Chambers began his dealings with RDI in 2009. He had previously performed delivery services for approximately fifteen years. He was made aware that RDI would only do business with other businesses, which would act as independent contractors and maintain their own employees. As a result he caused a Subchapter S corporation, Three T& C Transport, Inc. (" Three T& C"), to be formed and designated himself as president of said entity.
On September 20, 2009, Chambers executed an ITA as president and CEO of Three T& C. Also on September 20, 2009, both Johnson and McConaga executed an ITA on behalf of Dee & Lee, as co-owners. The ITAs mirror each other, with the exception that the ITA pertaining to Three T& C requires that the contractor deliver consumer items from the retail establishment of Jordan's Furniture to the residences of Jordan's customers.
The ITA executed on behalf of Dee & Lee provides that consumer items from the retail establishment of Boston Interiors in Stoughton, be delivered to the residences of Boston Interiors' customers.
Each of the ITAs provides that it shall be for a three-year duration subject to earlier termination in accordance with the terms of contract. The contractor is required to provide its own manned vehicles and pay all costs of ownership, operation, and maintenance of the same.
Paragraph six of each ITA requires that the contractor provide at its own expense employer's liability insurance, workers' compensation insurance, or an approved occupational accident plan. It further requires the contractor to pay all wages and social security and withholding taxes as to its employees.
Paragraph nine of each ITA is entitled " Control and Exclusive Use, " and provides:
In performing services under this agreement the Contractor will direct the operation of his equipment in all respects and will determine the means of performance including, but not limited to, such matters as choice of routes, points of service of equipment and rest stops. RDI shall have no rights to direct or control Contractor in this regard. The parties intend to create and [ sic ] independent contractor relationship and not an employer-employee relationship.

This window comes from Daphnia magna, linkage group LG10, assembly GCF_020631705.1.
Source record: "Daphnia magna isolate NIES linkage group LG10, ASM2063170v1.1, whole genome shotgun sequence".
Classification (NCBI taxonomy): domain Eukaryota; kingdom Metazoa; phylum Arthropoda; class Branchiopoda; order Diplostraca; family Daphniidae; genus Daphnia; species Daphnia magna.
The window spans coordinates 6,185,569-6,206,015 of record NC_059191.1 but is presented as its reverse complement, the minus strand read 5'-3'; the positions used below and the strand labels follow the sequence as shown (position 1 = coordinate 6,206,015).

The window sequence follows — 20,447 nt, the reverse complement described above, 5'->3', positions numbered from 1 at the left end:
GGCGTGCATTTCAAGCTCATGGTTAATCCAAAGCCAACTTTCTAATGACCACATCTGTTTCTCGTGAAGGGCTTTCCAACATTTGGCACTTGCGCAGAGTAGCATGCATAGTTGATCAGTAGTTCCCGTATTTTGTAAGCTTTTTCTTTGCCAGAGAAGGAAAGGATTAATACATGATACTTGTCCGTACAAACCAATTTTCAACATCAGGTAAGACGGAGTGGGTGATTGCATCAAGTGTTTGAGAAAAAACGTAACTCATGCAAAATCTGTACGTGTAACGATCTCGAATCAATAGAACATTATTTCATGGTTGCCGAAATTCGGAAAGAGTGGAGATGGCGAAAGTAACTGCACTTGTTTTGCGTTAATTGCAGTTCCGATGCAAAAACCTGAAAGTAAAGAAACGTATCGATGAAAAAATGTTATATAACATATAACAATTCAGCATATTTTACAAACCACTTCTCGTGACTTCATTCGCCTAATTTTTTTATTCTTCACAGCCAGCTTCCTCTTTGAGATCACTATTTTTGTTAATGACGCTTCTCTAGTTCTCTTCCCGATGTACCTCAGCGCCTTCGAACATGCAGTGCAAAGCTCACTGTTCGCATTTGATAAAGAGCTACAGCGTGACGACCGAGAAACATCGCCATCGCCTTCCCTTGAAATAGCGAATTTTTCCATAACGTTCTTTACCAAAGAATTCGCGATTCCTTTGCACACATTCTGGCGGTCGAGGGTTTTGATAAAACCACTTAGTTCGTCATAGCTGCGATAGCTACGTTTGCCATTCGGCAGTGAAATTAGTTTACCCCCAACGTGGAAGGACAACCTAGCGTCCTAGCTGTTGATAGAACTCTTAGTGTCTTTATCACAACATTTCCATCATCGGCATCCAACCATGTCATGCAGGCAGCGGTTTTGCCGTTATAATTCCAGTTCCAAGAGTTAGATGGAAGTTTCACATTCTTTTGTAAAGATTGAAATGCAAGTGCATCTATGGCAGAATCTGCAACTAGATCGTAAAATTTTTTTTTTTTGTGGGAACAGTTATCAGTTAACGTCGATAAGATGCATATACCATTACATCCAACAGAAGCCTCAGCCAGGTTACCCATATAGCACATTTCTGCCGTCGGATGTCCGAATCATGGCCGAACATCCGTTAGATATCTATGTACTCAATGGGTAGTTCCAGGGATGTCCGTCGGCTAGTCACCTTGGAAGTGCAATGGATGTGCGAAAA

Paragraph twelve of which is entitled " Nonsolicitation, " precludes the contractor, while performing services under the agreement, or within three (3) years after its termination, from soliciting any of RDI's employees, customers, or suppliers.
Both Three T& C and Dee & Lee chose to rent delivery vehicles from RDI, which bore RDI's logo and, in the case of Three T& C, the logo of Jordan's Furniture, and with respect to Dee & Lee, the logo of Boston Interiors. Said vehicles were owned by RDI, and hence, operated under RDI's DOT number. RDI did not require the leasing of its vehicles by its contractors, and both Chambers and Johnson, as principals of their respective entities, chose not to purchase their own trucks with their own DOT numbers. As of 2015, RDI does business with approximately eighty contractors, thirty-nine of whom use their own United States DOT number. Furthermore, there is no prohibition on any of RDI's contractors from running multiple trucks.
Relatively strict guidelines are required to be followed in connection with delivery services, including such matters as to when the customer's loading docks are open, the wearing of uniforms when required by the customer, general appearance of the contractor's employees, and certain safety procedures. Also, in light of the fact that entities such as Jordan's Furniture, Boston Interiors, and Mattress Giant were required to provide their customers with a window of time for furniture delivery, the window for such deliveries was passed on to contractors, and hence, the trucks would be typically loaded with the last delivery to be loaded first, and the first delivery to be loaded last. Each of the trucks was equipped with a GPS in order that RDI could be aware of their location in the event a question arose as to the status of deliveries.
The evidence reveals that until Dee & Lee ceased its relationship with RDI, it continued to file necessary corporate tax returns. obtain liability insurance, and workers' compensation insurance for helpers. Principals such as Johnson and Chambers procured occupational accident plans in lieu of workers' compensation insurance covering themselves while under dispatch and on duty.
Furthermore, income tax returns for the respective entities reflect the 1099 income received from RDI. The plaintiffs were free to hire helpers for their deliveries and did so on multiple occasions.
While the plaintiffs challenge whether or not their respective entities were permitted to do work for other companies, it is clear that in 2011, Three T& C did, on at least one occasion, work for another company in addition to RDI.
By affidavit, Johnson asserts that in making deliveries, he typically worked from 5:00 a.m. to 6:00 p.m., Tuesdays through Saturdays. He also describes certain schedules from 2007 to December 2011 ...